We recently had the opportunity to attend the National Agriculture in the Classroom conference, this year held in Portland, Maine. While there we learned about all of the unique agriculture that Maine has to offer including blueberries, potatoes, and….aquaculture!
For a long time and still today, fishermen use the ocean to harvest wild species of seafood. We learned about how they regulate and maintain populations of wild species. For example, lobster are only harvested when their carapace (body shell length) is between 3.25 and 5 inches in length. The idea behind this is that there will be sufficient enough breeding animals to ensure the maintenance of wild populations if only lobsters of a certain size are harvested. Lobster traps are designed so that big lobsters can’t get in. Smaller lobsters might get in and feed on the bait, but then are easily able to get out. Only lobsters of the correct size are caught. But each lobster is measured once the traps are hauled in, and if they don’t meet the size requirements they are released back into the water. It takes about seven years for a lobster to grow to a size that can be harvested.
But throughout history, fishermen have had a hard time regulating natural and wild fisheries. Environmental conditions can make populations boom and so harvest increases. But when populations fall, harvest doesn’t always react as quickly because there is now a consumer demand that has been built. Sometimes this has led to species loss or at least significant population loss so the fish is no longer economically viable to harvest.
Enter aquaculture or fish farming. Fish farms can take advantage of ocean water, currents, and habitats. But the fish and seafood are cordoned off so that they can be monitored, controlled, cared for, and ultimately harvested easier. Maine aquaculture has 10 different types of farms including baitfish, halibut, hatcheries, mussels, oysters, salmon, scallops, seaweed, trout, and urchin.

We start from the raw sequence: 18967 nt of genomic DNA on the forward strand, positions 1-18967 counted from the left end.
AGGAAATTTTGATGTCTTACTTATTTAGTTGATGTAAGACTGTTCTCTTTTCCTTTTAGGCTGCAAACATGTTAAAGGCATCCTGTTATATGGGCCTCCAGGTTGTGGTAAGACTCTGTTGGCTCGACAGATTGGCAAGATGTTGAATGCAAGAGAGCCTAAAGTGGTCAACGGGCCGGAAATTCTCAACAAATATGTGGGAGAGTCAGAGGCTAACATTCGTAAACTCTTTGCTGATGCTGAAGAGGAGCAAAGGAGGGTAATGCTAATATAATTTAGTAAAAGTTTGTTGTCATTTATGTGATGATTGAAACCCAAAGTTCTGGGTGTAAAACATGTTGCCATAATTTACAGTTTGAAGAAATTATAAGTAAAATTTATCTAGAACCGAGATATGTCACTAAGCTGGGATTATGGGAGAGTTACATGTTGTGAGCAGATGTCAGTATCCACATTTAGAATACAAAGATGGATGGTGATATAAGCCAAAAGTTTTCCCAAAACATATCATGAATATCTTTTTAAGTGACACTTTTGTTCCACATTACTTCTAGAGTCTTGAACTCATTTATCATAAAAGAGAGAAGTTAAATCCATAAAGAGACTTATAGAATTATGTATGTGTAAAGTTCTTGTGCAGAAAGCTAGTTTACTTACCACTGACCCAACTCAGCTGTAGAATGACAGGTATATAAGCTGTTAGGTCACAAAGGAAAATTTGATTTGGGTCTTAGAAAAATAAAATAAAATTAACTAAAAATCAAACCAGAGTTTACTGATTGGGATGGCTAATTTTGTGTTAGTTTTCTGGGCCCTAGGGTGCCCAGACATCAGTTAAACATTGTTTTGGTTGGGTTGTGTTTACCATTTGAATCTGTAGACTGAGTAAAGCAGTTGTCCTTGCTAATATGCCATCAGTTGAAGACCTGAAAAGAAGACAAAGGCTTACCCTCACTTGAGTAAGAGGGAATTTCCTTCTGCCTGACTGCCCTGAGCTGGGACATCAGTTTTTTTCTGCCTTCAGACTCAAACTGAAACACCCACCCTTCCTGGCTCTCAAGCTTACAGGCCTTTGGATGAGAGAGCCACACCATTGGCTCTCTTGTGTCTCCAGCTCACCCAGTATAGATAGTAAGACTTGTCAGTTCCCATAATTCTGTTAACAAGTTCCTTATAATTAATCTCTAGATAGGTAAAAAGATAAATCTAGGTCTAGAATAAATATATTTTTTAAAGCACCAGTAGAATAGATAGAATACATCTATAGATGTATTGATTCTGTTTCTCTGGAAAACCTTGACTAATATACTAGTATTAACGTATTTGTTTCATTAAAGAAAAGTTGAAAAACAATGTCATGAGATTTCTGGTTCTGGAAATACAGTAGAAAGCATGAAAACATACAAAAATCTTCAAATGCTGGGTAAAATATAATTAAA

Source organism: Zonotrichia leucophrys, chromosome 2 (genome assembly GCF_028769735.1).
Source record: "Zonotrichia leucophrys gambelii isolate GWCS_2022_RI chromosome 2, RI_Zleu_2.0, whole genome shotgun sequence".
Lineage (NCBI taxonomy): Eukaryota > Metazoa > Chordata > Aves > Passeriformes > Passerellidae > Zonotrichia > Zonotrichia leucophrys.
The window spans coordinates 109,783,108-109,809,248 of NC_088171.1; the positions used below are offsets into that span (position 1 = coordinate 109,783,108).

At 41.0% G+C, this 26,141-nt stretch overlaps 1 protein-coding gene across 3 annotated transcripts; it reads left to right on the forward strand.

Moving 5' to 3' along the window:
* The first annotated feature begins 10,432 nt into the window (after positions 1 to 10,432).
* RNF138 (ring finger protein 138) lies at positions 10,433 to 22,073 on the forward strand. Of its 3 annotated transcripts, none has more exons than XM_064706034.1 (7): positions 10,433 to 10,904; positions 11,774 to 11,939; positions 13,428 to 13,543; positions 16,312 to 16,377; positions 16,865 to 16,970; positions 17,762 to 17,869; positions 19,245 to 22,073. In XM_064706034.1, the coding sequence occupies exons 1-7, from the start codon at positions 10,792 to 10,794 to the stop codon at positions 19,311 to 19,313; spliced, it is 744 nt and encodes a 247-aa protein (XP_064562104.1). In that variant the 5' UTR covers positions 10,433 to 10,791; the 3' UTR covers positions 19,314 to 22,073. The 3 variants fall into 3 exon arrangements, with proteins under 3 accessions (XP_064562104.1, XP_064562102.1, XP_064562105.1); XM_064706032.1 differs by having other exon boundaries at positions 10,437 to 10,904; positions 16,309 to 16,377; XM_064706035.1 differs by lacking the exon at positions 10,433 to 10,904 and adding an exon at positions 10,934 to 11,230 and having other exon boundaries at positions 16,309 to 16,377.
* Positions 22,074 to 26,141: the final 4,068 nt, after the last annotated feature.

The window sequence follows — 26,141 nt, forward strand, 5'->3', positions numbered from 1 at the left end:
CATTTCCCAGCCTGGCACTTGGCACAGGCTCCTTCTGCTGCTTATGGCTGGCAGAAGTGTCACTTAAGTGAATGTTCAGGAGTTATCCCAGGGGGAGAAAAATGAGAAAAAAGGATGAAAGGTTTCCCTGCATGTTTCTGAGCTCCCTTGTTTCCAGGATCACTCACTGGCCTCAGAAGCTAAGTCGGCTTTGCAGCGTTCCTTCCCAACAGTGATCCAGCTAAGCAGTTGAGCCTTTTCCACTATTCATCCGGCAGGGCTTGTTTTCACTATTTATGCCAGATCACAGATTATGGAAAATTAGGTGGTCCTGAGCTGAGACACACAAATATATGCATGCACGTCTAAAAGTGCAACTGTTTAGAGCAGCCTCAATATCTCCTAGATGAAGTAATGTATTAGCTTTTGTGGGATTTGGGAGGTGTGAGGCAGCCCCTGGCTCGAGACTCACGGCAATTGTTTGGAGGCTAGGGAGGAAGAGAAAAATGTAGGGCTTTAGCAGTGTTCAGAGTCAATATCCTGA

One of my favorite of these types of farms is seaweed or kelp. Through this type of farming, the ecosystem of the ocean can actually be improved. Kelp is ‘seeded’ near the surface of the ocean on lines and takes advantage of the sunlight it receives. Farmers can then practice vertical farming with scallop lanterns and mussel socks suspended below the kelp lines. On the sea floor, oyster and clam cages can be installed. The kelp helps increase oxygen levels in the fishery. It can pull out excess nitrogen and carbon (up to 5x more than land-based plants) in the water helping ‘clean’ the water and rebuild a degraded ecosystem.
The oceans offer an incredible resource that if managed correctly can continue to grow food to feed our hungry world. But more and more fisheries are moving inland which presents a new opportunity. Places like Iowa don’t need a coastline to potentially get into the seafood industry! While there are some negative considerations, there are many advantages to inland aquaculture systems. Iowa might make sense to house aquaculture systems because Iowa grows a lot of corn and soybeans which could be used as food for the fish being raised.
Some Iowa farmers have already started to produce fish, shrimp, and other seafood products. By raising seafood in an inland system, farmers can better monitor the growth and health of the fish and shellfish. Managing water quality, feeding schedules, effluents, etc. can all be challenging. But once an effective system is in place aquaculture in Iowa can really make sense.
As Iowa looks for ways to continue to grow and expand the agriculture industry, aquaculture represents a real opportunity. Nearly all of the beef, poultry, and pork that is consumed in the U.S. is also produced in the U.S. The domestic market is saturated and so farmers need to seek international markets if they want to raise more cattle, pigs, chickens, or turkeys. However, less than 10% of the seafood eaten in the U.S. is raised here. The rest is imported from other countries including China, Canada, Thailand, Vietnam, Indonesia, and Chile. Some of these countries have high standards of food quality and safety, but not all. Raising more seafood domestically in the U.S. could help ensure food security, but could also help ensure food safety and farmers would adhere to high standards and regulations.
In addition to being a leader in producing corn, soybeans, pork and eggs, maybe someday Iowa could be a leader in producing fish as well!